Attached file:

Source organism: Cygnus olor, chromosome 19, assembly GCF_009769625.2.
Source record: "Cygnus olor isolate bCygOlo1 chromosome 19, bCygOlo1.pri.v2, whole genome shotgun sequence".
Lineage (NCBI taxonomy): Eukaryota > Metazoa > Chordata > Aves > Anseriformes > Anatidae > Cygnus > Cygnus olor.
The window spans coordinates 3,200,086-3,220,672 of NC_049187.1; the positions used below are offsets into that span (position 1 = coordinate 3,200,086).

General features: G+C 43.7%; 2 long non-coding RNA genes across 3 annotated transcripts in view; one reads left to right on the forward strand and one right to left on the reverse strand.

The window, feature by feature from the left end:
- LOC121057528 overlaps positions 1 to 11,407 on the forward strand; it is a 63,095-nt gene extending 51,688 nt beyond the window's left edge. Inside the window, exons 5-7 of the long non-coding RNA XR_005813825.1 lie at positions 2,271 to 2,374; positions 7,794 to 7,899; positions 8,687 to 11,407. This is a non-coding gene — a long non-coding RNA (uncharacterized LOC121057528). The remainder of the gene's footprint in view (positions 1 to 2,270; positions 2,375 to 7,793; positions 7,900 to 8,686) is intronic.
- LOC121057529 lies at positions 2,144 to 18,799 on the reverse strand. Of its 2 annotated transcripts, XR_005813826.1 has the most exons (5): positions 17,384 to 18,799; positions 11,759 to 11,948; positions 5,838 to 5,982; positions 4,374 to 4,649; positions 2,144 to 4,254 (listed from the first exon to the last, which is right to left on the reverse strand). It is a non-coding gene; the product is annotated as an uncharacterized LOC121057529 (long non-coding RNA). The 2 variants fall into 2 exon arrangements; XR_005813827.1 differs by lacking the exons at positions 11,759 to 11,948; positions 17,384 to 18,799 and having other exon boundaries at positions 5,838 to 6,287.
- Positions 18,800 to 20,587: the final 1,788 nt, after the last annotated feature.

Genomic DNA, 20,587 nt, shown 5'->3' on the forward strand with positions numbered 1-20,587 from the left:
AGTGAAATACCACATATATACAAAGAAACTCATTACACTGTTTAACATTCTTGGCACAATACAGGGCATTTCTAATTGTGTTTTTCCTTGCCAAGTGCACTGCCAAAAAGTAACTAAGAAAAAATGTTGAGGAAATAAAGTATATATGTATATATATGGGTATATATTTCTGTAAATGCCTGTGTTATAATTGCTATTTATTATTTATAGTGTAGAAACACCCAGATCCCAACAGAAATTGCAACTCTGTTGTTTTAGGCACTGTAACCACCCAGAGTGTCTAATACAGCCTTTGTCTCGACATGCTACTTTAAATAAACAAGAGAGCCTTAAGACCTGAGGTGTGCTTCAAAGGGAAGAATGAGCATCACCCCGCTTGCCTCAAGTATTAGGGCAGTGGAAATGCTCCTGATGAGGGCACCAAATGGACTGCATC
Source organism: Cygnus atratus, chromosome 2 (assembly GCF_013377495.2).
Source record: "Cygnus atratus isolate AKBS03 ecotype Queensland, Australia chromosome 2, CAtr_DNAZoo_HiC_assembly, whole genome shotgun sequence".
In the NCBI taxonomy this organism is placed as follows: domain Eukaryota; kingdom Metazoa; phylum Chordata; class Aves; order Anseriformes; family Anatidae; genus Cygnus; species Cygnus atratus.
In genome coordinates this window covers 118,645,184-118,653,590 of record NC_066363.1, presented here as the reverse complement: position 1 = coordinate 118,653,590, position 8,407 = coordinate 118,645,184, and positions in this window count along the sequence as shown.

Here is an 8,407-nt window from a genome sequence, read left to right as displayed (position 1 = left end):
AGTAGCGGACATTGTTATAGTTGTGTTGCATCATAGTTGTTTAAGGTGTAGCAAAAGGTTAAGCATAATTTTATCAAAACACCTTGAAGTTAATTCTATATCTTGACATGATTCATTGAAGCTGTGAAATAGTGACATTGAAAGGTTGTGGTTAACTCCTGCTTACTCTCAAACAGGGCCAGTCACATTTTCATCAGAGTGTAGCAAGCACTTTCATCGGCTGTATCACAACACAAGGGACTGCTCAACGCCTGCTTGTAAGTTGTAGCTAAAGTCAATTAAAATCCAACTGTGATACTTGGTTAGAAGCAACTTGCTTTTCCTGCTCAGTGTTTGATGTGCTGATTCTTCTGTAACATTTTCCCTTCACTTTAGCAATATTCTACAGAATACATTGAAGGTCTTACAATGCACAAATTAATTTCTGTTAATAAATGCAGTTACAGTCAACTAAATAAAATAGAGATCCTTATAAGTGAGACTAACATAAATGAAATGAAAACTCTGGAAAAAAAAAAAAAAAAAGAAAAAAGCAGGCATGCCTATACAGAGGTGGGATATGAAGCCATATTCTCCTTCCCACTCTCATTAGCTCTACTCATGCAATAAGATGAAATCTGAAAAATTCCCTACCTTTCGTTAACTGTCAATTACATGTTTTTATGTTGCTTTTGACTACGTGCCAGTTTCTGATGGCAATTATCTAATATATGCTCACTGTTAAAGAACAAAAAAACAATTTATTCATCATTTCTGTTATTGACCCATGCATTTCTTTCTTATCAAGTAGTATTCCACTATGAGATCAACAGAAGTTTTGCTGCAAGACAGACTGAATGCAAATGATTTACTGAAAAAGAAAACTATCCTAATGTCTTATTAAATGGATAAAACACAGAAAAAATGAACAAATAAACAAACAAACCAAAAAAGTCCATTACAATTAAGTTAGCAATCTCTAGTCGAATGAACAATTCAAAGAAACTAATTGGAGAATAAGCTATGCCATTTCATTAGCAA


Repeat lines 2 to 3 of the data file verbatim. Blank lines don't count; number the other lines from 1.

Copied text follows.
Source record: "Cygnus olor isolate bCygOlo1 chromosome 19, bCygOlo1.pri.v2, whole genome shotgun sequence".
Lineage (NCBI taxonomy): Eukaryota > Metazoa > Chordata > Aves > Anseriformes > Anatidae > Cygnus > Cygnus olor.